Kindle and Sony comparison

I’ve had a Sony PRS-505 book reader for three years. The battery on is dying (it will hold a charge for maybe 300 page turns now) and it is developing bad pixels, but on the whole it was a champ, and I carried it everywhere.

Yesterday I bought a Kindle 3G, and the difference is like night and day.

In comparison:

  • The Kindle is tons faster. Simple page turns are fast, and every operation that “went to data” on the Sony and took ages (opening a book, going to a bookmark, etc.) is virtually instantaneous on the Kindle. The Sony would also spend five or ten minutes re-indexing stuff. No more of that nonsense; the people who wrote the Kindle firmware appear to understand how important it is for a UI to be responsive (I’m guessing the Sony stuff is perl scripts or something equally awful).
  • The Kindle is seriously connected. I was reading a “free” book on my phone in the Kindle app, and when I brought it up on the Kindle it went to where I left off on the phone. I’d heard about this syncing, but not experienced it.Β The ability to download books away from a computer is fantastic. (I have to say that I don’t trust Sony with my credit card info now, while Amazon’s track record here is very good. Later versions of the Sony came with some kind of wireless, but I never tried it).
  • The Kindle’s screen looks better. I’m guessing that the 505 has a first generation screen, and that the technology has improved in the past couple of years. Sony went down the path of making their devices touch sensitive, which made their screens look even worse. I don’t know what they were thinking.

I still don’t like the idea of “renting a battery” for another three years; the batteries on these sealed devices ultimately degrade to the point of uselessness and require expensive replacement, but I’m guessing the bet is that people will buy new models at that point (this seems to work for Apple).

I am also not sanguine about the Kindle DRM. I like owning books. On the other hand, many books I have I do not read more than once, so this will probably be unimportant unless I need to lend a book to someone, or re-read one 20 years from now when the DRM landscape has changed (as it always seems to).

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8 Responses to Kindle and Sony comparison

  1. Mark Dennehy says:

    Did you take a peek at the Sony 905? Having looked at both the Kindle 3 and the Sony, the Sony seems like the better option.

  2. Rob Weir says:

    If it helps, the Kindle DRM has been broken, so you at least can guarantee your own access to your purchased books in to the future.

  3. landon says:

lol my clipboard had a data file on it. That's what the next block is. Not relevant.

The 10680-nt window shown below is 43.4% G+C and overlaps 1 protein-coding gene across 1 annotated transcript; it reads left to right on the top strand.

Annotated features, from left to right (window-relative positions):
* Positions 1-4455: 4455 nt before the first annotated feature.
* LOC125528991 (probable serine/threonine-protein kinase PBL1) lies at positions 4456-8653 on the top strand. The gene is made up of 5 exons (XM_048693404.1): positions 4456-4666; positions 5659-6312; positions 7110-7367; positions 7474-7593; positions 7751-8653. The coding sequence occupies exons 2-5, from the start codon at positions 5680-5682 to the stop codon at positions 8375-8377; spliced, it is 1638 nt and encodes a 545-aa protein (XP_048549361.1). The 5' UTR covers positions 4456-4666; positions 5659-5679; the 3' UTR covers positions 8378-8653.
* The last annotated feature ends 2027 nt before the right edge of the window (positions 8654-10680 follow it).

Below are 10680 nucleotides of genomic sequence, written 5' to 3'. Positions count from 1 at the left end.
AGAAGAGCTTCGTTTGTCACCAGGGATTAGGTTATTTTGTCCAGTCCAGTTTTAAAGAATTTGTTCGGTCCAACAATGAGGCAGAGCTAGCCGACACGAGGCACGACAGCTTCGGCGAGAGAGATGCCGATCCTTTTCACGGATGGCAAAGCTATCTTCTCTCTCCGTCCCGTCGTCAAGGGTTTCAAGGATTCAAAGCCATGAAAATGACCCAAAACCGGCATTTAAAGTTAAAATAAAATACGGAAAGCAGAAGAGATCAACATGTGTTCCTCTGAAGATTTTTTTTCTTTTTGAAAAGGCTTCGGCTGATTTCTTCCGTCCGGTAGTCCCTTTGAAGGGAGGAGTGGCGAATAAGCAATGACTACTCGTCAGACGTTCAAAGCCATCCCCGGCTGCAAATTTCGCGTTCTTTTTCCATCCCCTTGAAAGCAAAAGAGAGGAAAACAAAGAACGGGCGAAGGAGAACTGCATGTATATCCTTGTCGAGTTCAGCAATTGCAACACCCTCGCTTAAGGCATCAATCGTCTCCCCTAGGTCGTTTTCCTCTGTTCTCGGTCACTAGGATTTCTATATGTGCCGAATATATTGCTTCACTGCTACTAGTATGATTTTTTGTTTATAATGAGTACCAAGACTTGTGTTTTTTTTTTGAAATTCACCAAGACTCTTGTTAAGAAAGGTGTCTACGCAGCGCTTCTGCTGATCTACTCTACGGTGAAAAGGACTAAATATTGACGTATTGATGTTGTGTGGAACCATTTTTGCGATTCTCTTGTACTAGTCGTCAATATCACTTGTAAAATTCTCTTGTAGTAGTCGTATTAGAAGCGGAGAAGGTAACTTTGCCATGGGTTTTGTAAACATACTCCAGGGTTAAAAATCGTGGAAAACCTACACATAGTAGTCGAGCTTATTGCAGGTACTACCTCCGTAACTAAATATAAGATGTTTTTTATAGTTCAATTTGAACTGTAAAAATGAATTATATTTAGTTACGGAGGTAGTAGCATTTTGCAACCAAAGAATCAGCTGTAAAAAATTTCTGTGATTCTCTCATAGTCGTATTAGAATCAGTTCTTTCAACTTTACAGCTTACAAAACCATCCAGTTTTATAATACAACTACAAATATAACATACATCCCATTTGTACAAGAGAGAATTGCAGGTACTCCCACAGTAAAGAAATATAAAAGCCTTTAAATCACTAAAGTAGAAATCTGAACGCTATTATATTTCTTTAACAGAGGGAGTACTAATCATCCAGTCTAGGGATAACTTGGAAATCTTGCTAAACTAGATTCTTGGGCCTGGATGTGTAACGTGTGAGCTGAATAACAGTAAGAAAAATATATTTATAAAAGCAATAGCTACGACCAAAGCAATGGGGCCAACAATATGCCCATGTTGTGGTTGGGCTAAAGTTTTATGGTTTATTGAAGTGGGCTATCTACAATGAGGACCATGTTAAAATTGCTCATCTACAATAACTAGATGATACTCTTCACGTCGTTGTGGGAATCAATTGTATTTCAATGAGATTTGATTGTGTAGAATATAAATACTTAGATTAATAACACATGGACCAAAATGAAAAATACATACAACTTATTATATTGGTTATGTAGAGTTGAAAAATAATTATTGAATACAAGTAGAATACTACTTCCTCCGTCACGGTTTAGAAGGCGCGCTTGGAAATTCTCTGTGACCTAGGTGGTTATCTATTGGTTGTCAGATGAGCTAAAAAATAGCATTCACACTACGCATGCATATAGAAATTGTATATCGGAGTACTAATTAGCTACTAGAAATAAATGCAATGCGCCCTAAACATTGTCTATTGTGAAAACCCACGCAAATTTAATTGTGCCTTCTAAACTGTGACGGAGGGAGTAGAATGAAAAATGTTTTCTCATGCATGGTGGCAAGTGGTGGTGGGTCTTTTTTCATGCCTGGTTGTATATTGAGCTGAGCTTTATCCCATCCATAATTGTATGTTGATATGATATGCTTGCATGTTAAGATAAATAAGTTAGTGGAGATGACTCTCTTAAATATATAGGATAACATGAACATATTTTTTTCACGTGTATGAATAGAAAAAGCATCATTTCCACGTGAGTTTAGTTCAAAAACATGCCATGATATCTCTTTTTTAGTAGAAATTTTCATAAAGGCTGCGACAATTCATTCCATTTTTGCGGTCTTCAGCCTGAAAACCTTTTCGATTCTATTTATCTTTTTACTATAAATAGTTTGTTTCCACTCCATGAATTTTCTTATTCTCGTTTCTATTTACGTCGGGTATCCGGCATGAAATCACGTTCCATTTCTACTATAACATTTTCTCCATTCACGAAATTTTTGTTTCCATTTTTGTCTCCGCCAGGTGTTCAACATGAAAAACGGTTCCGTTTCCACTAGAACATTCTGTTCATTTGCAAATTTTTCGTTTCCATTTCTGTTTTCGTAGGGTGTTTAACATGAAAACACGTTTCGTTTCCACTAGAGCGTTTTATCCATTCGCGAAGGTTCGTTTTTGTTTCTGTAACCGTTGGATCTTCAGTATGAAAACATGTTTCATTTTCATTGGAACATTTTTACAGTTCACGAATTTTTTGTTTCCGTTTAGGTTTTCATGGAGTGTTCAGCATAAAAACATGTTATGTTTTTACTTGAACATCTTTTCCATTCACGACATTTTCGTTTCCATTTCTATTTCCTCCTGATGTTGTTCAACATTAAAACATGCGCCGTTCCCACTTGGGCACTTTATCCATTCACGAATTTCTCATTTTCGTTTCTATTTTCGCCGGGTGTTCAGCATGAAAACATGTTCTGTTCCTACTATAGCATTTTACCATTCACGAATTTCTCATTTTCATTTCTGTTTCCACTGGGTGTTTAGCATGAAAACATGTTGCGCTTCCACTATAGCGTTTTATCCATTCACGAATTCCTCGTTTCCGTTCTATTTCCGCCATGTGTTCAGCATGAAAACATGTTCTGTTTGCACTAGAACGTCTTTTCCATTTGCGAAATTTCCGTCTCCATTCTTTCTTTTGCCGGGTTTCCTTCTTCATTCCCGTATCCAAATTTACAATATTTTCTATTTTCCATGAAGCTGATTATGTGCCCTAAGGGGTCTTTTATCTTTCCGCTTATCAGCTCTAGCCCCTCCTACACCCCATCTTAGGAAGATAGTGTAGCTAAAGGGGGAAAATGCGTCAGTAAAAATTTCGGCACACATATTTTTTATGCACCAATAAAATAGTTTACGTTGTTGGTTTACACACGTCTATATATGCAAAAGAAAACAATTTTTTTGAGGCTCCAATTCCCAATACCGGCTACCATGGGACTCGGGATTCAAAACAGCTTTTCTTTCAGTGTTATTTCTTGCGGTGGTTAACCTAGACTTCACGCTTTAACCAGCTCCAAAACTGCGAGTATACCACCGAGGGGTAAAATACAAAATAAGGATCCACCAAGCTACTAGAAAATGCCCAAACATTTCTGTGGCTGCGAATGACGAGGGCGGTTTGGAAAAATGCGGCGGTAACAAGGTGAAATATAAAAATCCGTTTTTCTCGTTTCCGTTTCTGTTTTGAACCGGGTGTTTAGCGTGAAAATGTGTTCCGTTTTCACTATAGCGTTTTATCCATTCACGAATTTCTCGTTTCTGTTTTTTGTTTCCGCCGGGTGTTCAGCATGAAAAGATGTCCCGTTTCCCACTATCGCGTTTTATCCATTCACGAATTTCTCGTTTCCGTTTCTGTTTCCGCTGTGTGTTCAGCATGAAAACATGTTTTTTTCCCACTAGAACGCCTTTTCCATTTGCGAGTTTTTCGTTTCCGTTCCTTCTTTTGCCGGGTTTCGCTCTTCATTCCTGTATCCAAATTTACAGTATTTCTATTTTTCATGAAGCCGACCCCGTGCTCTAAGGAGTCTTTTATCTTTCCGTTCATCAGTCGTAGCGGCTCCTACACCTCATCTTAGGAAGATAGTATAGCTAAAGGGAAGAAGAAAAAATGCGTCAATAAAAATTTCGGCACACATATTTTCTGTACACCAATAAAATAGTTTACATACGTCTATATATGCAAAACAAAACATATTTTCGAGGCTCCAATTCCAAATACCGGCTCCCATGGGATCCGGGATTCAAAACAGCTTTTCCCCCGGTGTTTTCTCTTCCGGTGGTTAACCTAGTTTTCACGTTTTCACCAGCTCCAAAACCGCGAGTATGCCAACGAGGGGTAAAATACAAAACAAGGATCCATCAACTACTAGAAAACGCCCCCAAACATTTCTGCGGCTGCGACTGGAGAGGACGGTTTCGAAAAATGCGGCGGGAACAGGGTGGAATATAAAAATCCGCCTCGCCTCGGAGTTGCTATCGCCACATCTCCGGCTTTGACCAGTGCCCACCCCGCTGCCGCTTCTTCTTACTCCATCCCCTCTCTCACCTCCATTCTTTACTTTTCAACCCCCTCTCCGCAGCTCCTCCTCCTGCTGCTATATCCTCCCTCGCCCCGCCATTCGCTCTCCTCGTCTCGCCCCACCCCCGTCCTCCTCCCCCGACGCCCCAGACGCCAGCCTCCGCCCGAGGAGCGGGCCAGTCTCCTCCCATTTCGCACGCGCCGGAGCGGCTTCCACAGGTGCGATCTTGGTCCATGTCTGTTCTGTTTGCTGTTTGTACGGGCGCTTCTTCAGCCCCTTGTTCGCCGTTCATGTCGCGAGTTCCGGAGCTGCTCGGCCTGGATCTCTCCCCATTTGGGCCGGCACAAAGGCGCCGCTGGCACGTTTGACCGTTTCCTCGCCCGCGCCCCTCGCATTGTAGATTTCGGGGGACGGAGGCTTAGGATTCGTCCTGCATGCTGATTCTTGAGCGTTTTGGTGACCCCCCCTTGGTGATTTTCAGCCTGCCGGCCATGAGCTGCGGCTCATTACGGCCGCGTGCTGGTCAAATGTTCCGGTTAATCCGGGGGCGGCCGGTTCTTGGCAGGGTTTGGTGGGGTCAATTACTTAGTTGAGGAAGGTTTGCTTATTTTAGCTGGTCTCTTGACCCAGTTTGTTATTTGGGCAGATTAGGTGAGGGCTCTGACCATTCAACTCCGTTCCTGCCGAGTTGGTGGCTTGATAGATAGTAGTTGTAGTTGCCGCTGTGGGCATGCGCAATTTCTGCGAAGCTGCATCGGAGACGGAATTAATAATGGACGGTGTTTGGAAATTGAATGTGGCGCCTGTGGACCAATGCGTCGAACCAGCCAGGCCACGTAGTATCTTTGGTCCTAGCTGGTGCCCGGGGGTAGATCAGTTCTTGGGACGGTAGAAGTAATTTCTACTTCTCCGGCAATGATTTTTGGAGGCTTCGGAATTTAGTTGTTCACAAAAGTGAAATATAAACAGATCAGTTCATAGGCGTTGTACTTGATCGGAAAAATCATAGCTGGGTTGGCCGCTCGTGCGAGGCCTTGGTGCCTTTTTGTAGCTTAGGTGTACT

@Mark: I won’t give Sony a credit card number, even if their hardware keeps teeth whiter and causes TSA goons to spontaneously remember the 4th amendment to the constitution.

  4. The syncing is fantastic. When I unexpectedly get stuck somewhere and can just spontaneously continue reading my latest book on my phone its a great virtue.

    Amazon does give publishers the ability to publish without DRM (and this is listed in the product descriptions on Amazon). For example I’ve been converting books for my mother, Edgar-nominee Margaret Frazer, and we’vee been releasing all her books without DRM.

  5. Aris says:

    The kindle can read DRM free .mobi files – and pdf’s. There is also a great free App called Calibre – http://calibre-ebook.com/ – will help you manage all the books on your kindle, and convert from just about any format to any format. My wife loves her Kindle – and she’s not a gadgety type of person. She charges it every 2 weeks or so.

  6. frymaster says:

    i was about to mention Calibre, but someone beat me to it πŸ˜‰

    I believe there’s a plugin to let you convert Kindle’s DRM’d books to something else, but if not… just avoid the Kindle store. Many other places let you download DRM-free, and you can then use Calibre to convert. It would be nice if it supported .epub… but as long as you can convert, it’s not necessary.

    However, I did leave mine on the bed, piled some stuff on it without thinking, and later on I found the screen broken, along with the 2 halves of the case slightly out of alignment. Because of the physical damage, I bought another one… but half-way through my holiday, the screen broke on that, without mechanical persuasion from me of any kind… so be warned πŸ™

  7. Aris says:

    Buy the Amazon branded leather cover. It is expensive, but a good quality product. There is a lighted version and one without a light. The one without the light is fine – and a bit thinner too – but they are both very expensive for what they are (still worth it though). The main difference between the Amazon cover and the 3rd party one is the use of the connecting hooks on the side of the Kindle which hold the cover to the Kindle. These hooks also provide power for the lighted cover – and they both protect your kindle screen of course!

  8. Kevin says:

    No need to worry about the battery scenario – You can already buy replacements and you should already have 10 copies of the case opening tool handy in various sizes and digital format. πŸ˜‰

    Hopefully the new e-ink Nook with the flash-free page turning will push Amazon to update their firmware to do page updating the way it should have from the start (although it would be sweet irony if B&N have patented that.)

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